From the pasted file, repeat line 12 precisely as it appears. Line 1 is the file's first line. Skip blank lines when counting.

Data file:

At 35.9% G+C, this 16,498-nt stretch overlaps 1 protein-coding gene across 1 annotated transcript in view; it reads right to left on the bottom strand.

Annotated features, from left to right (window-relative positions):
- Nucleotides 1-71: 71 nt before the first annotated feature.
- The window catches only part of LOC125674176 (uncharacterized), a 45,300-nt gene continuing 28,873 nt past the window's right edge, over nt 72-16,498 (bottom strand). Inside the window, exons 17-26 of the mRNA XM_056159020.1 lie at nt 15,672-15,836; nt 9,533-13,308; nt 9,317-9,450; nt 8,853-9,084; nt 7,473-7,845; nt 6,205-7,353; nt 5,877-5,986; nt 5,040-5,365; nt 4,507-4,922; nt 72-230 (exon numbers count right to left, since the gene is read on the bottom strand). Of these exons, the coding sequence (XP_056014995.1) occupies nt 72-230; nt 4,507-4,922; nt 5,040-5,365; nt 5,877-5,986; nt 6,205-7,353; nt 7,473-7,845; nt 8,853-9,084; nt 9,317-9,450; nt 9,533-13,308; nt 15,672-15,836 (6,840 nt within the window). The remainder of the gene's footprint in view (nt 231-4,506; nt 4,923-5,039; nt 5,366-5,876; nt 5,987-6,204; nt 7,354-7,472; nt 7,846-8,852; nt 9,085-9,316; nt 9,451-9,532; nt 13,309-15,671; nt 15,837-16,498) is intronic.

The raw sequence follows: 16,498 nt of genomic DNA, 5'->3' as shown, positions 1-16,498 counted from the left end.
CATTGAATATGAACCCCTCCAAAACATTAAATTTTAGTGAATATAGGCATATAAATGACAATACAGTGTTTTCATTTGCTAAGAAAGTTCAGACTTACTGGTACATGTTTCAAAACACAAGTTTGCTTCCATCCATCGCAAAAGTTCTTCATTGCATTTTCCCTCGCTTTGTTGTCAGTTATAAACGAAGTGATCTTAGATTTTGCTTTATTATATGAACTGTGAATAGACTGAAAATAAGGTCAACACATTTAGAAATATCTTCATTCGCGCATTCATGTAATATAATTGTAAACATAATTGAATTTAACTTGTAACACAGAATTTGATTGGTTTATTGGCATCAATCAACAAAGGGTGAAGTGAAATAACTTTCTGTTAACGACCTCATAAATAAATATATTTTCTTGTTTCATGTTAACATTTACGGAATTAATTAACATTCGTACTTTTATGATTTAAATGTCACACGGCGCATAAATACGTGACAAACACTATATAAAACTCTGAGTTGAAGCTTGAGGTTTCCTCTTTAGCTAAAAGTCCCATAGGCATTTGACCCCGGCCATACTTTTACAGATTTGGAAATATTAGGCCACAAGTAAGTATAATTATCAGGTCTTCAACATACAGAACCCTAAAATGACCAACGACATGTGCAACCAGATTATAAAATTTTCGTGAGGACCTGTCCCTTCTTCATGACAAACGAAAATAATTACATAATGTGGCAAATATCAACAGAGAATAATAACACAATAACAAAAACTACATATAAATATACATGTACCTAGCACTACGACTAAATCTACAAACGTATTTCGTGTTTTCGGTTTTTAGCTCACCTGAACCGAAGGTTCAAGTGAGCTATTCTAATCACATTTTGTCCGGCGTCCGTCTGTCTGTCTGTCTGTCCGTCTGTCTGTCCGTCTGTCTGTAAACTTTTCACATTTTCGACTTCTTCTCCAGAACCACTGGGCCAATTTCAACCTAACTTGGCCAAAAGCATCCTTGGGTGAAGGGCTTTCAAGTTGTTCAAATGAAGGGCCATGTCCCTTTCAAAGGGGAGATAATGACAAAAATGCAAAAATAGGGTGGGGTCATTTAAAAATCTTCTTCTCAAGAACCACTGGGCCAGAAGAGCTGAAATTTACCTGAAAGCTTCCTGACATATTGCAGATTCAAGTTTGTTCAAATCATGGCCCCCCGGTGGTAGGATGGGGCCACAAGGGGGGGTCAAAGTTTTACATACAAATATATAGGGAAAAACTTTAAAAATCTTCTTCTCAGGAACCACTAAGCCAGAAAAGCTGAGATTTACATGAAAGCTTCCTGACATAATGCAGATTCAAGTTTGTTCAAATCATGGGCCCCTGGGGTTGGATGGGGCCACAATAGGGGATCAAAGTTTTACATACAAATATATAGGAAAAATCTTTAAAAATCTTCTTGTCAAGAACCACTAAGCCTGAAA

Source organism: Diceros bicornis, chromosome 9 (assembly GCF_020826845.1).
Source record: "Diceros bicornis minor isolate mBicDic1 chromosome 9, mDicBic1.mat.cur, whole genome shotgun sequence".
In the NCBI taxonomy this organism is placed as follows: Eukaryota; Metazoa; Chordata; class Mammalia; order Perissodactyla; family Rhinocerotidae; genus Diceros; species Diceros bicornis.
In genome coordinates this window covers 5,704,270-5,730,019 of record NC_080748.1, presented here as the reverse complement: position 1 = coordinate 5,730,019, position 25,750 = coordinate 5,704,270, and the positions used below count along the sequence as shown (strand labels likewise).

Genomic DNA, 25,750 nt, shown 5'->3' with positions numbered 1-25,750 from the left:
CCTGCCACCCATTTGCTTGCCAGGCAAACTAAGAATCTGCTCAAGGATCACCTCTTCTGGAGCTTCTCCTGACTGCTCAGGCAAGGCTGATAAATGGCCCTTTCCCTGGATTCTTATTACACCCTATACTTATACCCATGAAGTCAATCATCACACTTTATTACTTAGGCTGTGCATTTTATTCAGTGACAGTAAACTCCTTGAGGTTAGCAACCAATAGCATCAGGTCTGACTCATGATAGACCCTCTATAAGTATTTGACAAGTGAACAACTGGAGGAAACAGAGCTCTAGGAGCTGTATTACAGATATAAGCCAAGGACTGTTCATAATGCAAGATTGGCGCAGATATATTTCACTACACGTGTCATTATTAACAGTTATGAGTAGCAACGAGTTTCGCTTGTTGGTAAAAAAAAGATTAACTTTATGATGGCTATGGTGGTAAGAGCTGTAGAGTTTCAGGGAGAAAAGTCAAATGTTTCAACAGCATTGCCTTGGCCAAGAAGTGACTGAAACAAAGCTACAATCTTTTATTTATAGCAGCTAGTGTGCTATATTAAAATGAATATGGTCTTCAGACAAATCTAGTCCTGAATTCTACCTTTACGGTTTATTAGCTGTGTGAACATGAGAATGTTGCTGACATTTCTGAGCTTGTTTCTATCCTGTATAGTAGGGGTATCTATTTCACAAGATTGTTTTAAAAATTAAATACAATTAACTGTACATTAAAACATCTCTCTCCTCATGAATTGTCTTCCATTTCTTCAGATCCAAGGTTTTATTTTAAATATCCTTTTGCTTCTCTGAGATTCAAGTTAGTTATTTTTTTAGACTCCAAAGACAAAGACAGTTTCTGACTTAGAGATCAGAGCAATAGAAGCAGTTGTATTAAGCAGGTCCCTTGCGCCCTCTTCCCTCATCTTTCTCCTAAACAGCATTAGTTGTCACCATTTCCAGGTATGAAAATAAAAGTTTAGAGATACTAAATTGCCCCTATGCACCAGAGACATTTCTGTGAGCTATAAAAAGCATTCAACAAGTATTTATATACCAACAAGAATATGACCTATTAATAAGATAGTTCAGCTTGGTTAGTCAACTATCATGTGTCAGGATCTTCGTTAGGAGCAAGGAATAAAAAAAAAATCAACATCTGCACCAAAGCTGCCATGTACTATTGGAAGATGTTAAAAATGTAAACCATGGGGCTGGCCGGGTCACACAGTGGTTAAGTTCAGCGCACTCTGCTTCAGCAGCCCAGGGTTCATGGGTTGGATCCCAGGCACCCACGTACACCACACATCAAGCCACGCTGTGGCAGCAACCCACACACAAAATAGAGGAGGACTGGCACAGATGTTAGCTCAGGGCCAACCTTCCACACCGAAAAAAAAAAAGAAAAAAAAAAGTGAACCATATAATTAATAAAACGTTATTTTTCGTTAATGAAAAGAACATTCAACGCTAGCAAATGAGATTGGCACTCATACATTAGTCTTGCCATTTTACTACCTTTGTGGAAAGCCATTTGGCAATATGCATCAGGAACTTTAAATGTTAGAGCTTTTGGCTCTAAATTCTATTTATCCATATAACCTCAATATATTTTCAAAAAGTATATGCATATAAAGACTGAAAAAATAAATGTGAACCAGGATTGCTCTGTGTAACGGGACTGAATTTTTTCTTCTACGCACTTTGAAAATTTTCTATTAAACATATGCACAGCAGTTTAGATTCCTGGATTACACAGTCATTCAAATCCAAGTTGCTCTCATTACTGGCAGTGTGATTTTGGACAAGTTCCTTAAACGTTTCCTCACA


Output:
CCTGCCACCCATTTGCTTGCCAGGCAAACTAAGAATCTGCTCAAGGATCACCTCTTCTGGAGCTTCTCCTGACTGCTCAGGCAAGGCTGATAAATGGCCCTTTCCCTGGATTCTTATTACACCCTATACTTATACCCATGAAGTCAATCATCACACTTTATTACTTAGGCTGTGCATTTTATTCAGTGACAGTAAACTCCTTGAGGTTAGCAACCAATAGCATCAGGTCTGACTCATGATAGACCCTCTATAAGTATTTGACAAGTGAACAACTGGAGGAAACAGAGCTCTAGGAGCTGTATTACAGATATAAGCCAAGGACTGTTCATAATGCAAGATTGGCGCAGATATATTTCACTACACGTGTCATTATTAACAGTTATGAGTAGCAACGAGTTTCGCTTGTTGGTAAAAAAAAGATTAACTTTATGATGGCTATGGTGGTAAGAGCTGTAGAGTTTCAGGGAGAAAAGTCAAATGTTTCAACAGCATTGCCTTGGCCAAGAAGTGACTGAAACAAAGCTACAATCTTTTATTTATAGCAGCTAGTGTGCTATATTAAAATGAATATGGTCTTCAGACAAATCTAGTCCTGAATTCTACCTTTACGGTTTATTAGCTGTGTGAACATGAGAATGTTGCTGACATTTCTGAGCTTGTTTCTATCCTGTATAGTAGGGGTATCTATTTCACAAGATTGTTTTAAAAATTAAATACAATTAACTGTACATTAAAACATCTCTCTCCTCATGAATTGTCTTCCATTTCTTCAGATCCAAGGTTTTATTTTAAATATCCTTTTGCTTCTCTGAGATTCAAGTTAGTTATTTTTTTAGACTCCAAAGACAAAGACAGTTTCTGACTTAGAGATCAGAGCAATAGAAGCAGTTGTATTAAGCAGGTCCCTTGCGCCCTCTTCCCTCATCTTTCTCCTAAACAGCATTAGTTGTCACCATTTCCAGGTATGAAAATAAAAGTTTAGAGATACTAAATTGCCCCTATGCACCAGAGACATTTCTGTGAGCTATAAAAAGCATTCAACAAGTATTTATATACCAACAAGAATATGACCTATTAATAAGATAGTTCAGCTTGGTTAGTCAACTATCATGTGTCAGGATCTTCGTTAGGAGCAAGGAATAAAAAAAAAATCAACATCTGCACCAAAGCTGCCATGTACTATTGGAAGATGTTAAAAATGTAAACCATGGGGCTGGCCGGGTCACACAGTGGTTAAGTTCAGCGCACTCTGCTTCAGCAGCCCAGGGTTCATGGGTTGGATCCCAGGCACCCACGTACACCACACATCAAGCCACGCTGTGGCAGCAACCCACACACAAAATAGAGGAGGACTGGCACAGATGTTAGCTCAGGGCCAACCTTCCACACCGAAAAAAAAAAAGAAAAAAAAAAGTGAACCATATAATTAATAAAACGTTATTTTTCGTTAATGAAAAGAACATTCAACGCTAGCAAATGAGATTGGCACTCATACATTAGTCTTGCCATTTTACTACCTTTGTGGAAAGCCATTTGGCAATATGCATCAGGAACTTTAAATGTTAGAGCTTTTGGCTCTAAATTCTATTTATCCATATAACCTCAATATATTTTCAAAAAGTATATGCATATAAAGACTGAAAAAATAAATGTGAACCAGGATTGCTCTGTGTAACGGGACTGAATTTTTTCTTCTACGCACTTTGAAAATTTTCTATTAAACATATGCACAGCAGTTTAGATTCCTGGATTACACAGTCATTCAAATCCAAGTTGCTCTCATTACTGGCAGTGTGATTTTGGACAAGTTCCTTAAACGTTTCCTCACA